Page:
One of the most important changes in the updated A92 standards involve new and additional operator training.
“A92.24 has new training requirements,” Smith says. “After the standards become effective in one year, an operator that was trained to the old standards will not be qualified under the new standards. Every operator in the industry will require new training.
“The operator is now responsible for providing what’s called occupant knowledge. There are certain things the occupant of a MEWP must know, and it is the responsibility of the operator to provide that knowledge. If I am the operator and I have another person in the lift with me, there are certain things that occupant needs to know, and it is the responsibility of the operator to provide that knowledge. In the past, they didn’t have specific responsibilities to provide knowledge to others.”
The updated standards also require that operators complete their training online or in a classroom and that they take a written test and a hands-on evaluation that will qualify an operator on a specific machine.
While it is always essential to provide training for operators who will use a particular MEWP, the updated standards also require that supervisors receive such training.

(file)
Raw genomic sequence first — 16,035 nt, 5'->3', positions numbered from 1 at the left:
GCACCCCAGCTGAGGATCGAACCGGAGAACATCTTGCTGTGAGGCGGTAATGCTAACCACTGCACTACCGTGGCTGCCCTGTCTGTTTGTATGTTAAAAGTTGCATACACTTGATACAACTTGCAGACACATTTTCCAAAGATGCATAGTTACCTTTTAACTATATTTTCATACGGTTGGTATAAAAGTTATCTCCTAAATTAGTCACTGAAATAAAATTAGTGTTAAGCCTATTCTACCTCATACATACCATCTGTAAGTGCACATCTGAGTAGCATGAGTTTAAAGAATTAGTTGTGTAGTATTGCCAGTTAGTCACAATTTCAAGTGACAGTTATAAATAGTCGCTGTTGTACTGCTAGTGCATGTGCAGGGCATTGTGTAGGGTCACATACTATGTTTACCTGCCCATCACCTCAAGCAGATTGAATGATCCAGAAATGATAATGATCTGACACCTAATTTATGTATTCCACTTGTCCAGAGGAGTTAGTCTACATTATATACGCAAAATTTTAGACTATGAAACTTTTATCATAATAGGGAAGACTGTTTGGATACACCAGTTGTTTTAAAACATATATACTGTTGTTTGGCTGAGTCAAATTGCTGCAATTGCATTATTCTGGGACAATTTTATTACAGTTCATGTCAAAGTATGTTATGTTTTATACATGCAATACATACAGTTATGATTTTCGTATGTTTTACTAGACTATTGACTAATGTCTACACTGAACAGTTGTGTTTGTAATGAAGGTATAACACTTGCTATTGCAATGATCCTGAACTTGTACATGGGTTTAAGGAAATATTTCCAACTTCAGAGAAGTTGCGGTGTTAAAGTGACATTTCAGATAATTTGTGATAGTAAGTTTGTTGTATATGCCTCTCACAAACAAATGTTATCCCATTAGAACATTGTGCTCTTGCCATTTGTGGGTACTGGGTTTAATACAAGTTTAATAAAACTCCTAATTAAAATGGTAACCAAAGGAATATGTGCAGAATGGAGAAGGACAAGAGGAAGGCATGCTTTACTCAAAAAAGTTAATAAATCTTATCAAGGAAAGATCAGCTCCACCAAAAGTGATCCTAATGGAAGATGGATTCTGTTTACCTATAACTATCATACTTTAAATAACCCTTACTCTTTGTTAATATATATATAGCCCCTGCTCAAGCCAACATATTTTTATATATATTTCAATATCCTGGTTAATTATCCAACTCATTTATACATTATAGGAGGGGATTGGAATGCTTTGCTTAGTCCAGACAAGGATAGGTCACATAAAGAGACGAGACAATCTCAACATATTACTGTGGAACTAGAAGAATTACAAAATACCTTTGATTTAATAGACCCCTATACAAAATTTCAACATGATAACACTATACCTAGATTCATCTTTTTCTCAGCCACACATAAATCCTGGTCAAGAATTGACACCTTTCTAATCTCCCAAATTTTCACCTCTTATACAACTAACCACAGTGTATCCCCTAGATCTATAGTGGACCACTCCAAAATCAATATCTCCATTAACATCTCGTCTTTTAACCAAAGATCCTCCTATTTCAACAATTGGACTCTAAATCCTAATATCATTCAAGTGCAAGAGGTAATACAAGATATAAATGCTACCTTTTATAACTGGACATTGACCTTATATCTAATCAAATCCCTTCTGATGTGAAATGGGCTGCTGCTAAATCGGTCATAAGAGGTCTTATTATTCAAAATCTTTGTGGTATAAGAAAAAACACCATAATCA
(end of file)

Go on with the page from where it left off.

“Supervisor training requires things like machine selection, worksite assessment and rescue plans,” Smith says. “Supervisor training is a brand new requirement for the ANSI market.”
The new standards also change equipment descriptions.
“Groups and types is a new way of classifying machines,” Smith says. “In the past, there was ANSI Standard A92.5 for boom lifts, and a standard for scissor lifts. Every machine type had its own standard. Now they are now all in one standard. The classification of machine types is different.
“In the past, if you were qualified on boom lifts, you were also qualified on what we call atrium lifts or compact crawlers. Under the new standards, compact crawlers are in a separate group or type, and operators have to be trained in each group or type specifically.”
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